If only those special interest groups were as concerned about family farmers, urban and rural schools, and quality of life measures for all Hoosier communities.

    Cities also “win” assistance when the State Chamber seeks to cut ALL public schools statewide to finance private and charter schools overwhelmingly located in urban centers. The loss of funds is more visible in cities because that’s where the TV markets reside – though most of the media pays very little attention to school funding issues. Nevertheless, much as urban schools are suffering – and their cuts have been huge – they have economy of scale options to conserve that rural schools do not. Urban school systems can close a few buildings, but rural communities with a single high school and elementary school don’t have that option. Urban and suburban schools can run the same buses on 2 or 3 schedules to deliver elementary, middle, and high school kids to school at staggered times. Rural schools with one bus schedule can’t eliminate the only run they have.

  19. Sheila, we know that you are serving on a committee to (hopefully) make redistricting less of a political power endeavor. Do you have any ideas that you would like to share with us on a future blog? If you have ideas, but wish to keep them confidential for the time being, I can appreciate that.

  20. Nancy Papas – Thank You!

    Since I live in a rural district I am not able to have an educated opinion on how urban locations have suffered, but I certainly recognize how my rural area has suffered immensely. Factories with good paying jobs have been leaving this area for three decades. People have had to move away to seek employment that will never again be available here. The tax base here has shrunk immensely and so have the services that taxes used to support.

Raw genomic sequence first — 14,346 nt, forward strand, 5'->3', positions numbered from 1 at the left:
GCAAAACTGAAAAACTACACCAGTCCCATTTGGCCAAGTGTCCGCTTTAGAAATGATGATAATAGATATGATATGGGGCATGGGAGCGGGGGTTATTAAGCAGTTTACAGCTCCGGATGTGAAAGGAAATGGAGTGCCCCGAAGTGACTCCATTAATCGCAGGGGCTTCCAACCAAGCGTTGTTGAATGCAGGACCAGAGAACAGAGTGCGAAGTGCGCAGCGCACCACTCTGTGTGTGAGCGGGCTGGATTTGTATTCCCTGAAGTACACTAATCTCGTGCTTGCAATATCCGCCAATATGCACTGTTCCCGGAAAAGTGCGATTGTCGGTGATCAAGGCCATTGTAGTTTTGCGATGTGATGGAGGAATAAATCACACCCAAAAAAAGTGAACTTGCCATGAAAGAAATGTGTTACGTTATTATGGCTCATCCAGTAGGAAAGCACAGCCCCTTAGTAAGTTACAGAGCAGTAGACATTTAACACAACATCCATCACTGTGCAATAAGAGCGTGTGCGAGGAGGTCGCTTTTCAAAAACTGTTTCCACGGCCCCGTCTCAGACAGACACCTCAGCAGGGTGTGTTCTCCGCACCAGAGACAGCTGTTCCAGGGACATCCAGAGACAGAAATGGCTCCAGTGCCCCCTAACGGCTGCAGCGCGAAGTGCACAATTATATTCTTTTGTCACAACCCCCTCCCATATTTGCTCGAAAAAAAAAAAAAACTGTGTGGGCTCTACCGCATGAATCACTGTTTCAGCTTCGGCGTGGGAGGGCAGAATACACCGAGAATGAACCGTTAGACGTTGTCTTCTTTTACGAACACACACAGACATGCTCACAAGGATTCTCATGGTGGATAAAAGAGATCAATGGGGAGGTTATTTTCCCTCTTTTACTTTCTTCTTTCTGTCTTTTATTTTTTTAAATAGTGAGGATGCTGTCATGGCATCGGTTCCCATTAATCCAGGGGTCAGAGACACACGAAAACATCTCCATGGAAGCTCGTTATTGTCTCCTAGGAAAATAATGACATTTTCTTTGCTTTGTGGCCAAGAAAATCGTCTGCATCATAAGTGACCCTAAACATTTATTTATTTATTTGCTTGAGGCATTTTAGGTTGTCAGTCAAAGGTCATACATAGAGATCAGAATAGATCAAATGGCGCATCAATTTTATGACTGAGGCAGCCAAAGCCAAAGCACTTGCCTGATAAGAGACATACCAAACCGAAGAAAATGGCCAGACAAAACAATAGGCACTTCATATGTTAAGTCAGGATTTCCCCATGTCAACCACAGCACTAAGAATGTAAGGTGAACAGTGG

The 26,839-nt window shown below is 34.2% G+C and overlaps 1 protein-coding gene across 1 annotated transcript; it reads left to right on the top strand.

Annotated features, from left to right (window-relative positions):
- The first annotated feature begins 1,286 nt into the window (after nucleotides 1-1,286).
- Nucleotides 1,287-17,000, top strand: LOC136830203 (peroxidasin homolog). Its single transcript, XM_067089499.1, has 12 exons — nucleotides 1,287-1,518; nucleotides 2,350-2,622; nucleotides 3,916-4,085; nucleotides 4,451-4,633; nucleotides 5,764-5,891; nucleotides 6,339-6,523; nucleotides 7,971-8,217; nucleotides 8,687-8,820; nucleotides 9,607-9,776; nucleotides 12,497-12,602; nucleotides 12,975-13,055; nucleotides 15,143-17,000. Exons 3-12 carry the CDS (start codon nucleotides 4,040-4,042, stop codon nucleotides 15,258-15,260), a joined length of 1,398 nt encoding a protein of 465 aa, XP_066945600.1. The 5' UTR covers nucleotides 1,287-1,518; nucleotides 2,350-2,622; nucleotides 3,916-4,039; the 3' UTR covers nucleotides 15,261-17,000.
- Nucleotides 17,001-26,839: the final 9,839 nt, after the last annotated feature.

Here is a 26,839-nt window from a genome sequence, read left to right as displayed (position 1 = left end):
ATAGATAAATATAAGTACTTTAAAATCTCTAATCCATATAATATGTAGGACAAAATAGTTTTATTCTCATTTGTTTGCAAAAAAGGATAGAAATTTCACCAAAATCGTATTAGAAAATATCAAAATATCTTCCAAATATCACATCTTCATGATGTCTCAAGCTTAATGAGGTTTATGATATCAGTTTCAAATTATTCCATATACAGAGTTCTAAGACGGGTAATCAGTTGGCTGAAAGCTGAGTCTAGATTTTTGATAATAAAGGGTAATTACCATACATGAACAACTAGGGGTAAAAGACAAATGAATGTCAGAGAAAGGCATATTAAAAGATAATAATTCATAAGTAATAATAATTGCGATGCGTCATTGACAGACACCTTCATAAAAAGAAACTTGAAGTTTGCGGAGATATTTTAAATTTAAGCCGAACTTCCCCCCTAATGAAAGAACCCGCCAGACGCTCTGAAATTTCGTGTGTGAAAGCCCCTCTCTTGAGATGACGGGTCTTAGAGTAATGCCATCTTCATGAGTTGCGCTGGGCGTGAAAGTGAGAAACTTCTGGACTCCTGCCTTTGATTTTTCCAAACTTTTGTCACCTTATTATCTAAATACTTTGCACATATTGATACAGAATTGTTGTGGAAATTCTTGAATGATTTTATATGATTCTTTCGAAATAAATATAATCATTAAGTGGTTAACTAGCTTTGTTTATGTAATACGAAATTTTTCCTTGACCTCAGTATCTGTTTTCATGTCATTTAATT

Daniels and Pence have brought jobs only to the central Indiana area. The rest of the state is left out. The only jobs that seem to be created in the other cities (Fort Wayne, South Bend, Evansville) have been brought there by their mayors or local business leaders. The state government does nothing to help rural areas acquire jobs to replace those that have been lost.

    Thanks for sharing your inside knowledge with us.

  21. Pete, thought you’d retired to Florida where there is no state income tax. Thought you were living in a gated condo development.

  22. BSH. I live in FL and NY and think that redistricting in all states needs to be fixed. We need to get the people out of it. The article that I posted said that the Feds have regulated it pretty well but, of course, not perfectly.

    I’d love to get some graduate student to research how effective or ineffective what’s left beyond regulation really is in getting party cronies elected.